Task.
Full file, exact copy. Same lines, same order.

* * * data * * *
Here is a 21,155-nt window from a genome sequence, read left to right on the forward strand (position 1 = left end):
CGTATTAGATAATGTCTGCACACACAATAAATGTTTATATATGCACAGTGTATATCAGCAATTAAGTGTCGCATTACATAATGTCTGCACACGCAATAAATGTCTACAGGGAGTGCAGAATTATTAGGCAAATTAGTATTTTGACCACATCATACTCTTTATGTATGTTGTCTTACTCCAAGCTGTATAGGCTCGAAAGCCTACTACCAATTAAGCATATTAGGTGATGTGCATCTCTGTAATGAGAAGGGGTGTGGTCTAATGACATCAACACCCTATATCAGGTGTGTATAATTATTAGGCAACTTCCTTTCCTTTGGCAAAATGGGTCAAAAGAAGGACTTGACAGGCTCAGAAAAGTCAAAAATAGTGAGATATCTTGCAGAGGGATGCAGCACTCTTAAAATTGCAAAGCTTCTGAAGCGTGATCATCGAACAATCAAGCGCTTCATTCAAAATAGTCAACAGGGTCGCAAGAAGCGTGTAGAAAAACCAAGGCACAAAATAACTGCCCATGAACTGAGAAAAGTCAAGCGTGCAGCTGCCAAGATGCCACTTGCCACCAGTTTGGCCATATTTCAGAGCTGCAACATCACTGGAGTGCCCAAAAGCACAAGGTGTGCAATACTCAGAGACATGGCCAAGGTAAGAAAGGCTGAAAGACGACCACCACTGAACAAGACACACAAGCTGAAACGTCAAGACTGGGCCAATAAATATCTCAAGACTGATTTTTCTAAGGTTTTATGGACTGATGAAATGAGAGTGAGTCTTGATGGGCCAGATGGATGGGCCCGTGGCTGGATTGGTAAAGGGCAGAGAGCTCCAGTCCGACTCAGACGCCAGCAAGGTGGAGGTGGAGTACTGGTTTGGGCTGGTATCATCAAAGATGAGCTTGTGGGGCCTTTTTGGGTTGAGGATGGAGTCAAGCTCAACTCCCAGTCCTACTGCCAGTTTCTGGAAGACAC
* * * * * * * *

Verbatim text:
Here is a 21,155-nt window from a genome sequence, read left to right on the forward strand (position 1 = left end):
CGTATTAGATAATGTCTGCACACACAATAAATGTTTATATATGCACAGTGTATATCAGCAATTAAGTGTCGCATTACATAATGTCTGCACACGCAATAAATGTCTACAGGGAGTGCAGAATTATTAGGCAAATTAGTATTTTGACCACATCATACTCTTTATGTATGTTGTCTTACTCCAAGCTGTATAGGCTCGAAAGCCTACTACCAATTAAGCATATTAGGTGATGTGCATCTCTGTAATGAGAAGGGGTGTGGTCTAATGACATCAACACCCTATATCAGGTGTGTATAATTATTAGGCAACTTCCTTTCCTTTGGCAAAATGGGTCAAAAGAAGGACTTGACAGGCTCAGAAAAGTCAAAAATAGTGAGATATCTTGCAGAGGGATGCAGCACTCTTAAAATTGCAAAGCTTCTGAAGCGTGATCATCGAACAATCAAGCGCTTCATTCAAAATAGTCAACAGGGTCGCAAGAAGCGTGTAGAAAAACCAAGGCACAAAATAACTGCCCATGAACTGAGAAAAGTCAAGCGTGCAGCTGCCAAGATGCCACTTGCCACCAGTTTGGCCATATTTCAGAGCTGCAACATCACTGGAGTGCCCAAAAGCACAAGGTGTGCAATACTCAGAGACATGGCCAAGGTAAGAAAGGCTGAAAGACGACCACCACTGAACAAGACACACAAGCTGAAACGTCAAGACTGGGCCAATAAATATCTCAAGACTGATTTTTCTAAGGTTTTATGGACTGATGAAATGAGAGTGAGTCTTGATGGGCCAGATGGATGGGCCCGTGGCTGGATTGGTAAAGGGCAGAGAGCTCCAGTCCGACTCAGACGCCAGCAAGGTGGAGGTGGAGTACTGGTTTGGGCTGGTATCATCAAAGATGAGCTTGTGGGGCCTTTTTGGGTTGAGGATGGAGTCAAGCTCAACTCCCAGTCCTACTGCCAGTTTCTGGAAGACAC